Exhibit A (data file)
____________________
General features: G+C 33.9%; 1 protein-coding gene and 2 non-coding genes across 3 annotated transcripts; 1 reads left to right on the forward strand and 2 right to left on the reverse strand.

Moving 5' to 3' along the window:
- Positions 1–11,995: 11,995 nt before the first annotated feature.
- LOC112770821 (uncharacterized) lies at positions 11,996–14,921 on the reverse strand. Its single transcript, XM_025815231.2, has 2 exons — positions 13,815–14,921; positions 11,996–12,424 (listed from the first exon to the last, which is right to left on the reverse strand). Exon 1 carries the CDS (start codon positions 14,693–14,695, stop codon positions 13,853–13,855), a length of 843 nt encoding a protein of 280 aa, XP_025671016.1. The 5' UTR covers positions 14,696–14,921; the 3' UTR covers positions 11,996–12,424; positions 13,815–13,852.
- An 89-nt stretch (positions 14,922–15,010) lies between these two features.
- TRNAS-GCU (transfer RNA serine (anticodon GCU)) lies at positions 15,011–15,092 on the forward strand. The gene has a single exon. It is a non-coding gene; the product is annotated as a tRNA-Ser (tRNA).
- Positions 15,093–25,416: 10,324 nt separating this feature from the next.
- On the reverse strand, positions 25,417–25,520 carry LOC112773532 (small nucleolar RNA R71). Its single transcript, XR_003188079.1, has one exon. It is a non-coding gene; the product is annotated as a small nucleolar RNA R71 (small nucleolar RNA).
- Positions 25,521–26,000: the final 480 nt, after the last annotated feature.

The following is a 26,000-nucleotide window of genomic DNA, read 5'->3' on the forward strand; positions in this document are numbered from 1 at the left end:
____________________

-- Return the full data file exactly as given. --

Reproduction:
General features: G+C 33.9%; 1 protein-coding gene and 2 non-coding genes across 3 annotated transcripts; 1 reads left to right on the forward strand and 2 right to left on the reverse strand.

Moving 5' to 3' along the window:
- Positions 1–11,995: 11,995 nt before the first annotated feature.
- LOC112770821 (uncharacterized) lies at positions 11,996–14,921 on the reverse strand. Its single transcript, XM_025815231.2, has 2 exons — positions 13,815–14,921; positions 11,996–12,424 (listed from the first exon to the last, which is right to left on the reverse strand). Exon 1 carries the CDS (start codon positions 14,693–14,695, stop codon positions 13,853–13,855), a length of 843 nt encoding a protein of 280 aa, XP_025671016.1. The 5' UTR covers positions 14,696–14,921; the 3' UTR covers positions 11,996–12,424; positions 13,815–13,852.
- An 89-nt stretch (positions 14,922–15,010) lies between these two features.
- TRNAS-GCU (transfer RNA serine (anticodon GCU)) lies at positions 15,011–15,092 on the forward strand. The gene has a single exon. It is a non-coding gene; the product is annotated as a tRNA-Ser (tRNA).
- Positions 15,093–25,416: 10,324 nt separating this feature from the next.
- On the reverse strand, positions 25,417–25,520 carry LOC112773532 (small nucleolar RNA R71). Its single transcript, XR_003188079.1, has one exon. It is a non-coding gene; the product is annotated as a small nucleolar RNA R71 (small nucleolar RNA).
- Positions 25,521–26,000: the final 480 nt, after the last annotated feature.

The following is a 26,000-nucleotide window of genomic DNA, read 5'->3' on the forward strand; positions in this document are numbered from 1 at the left end: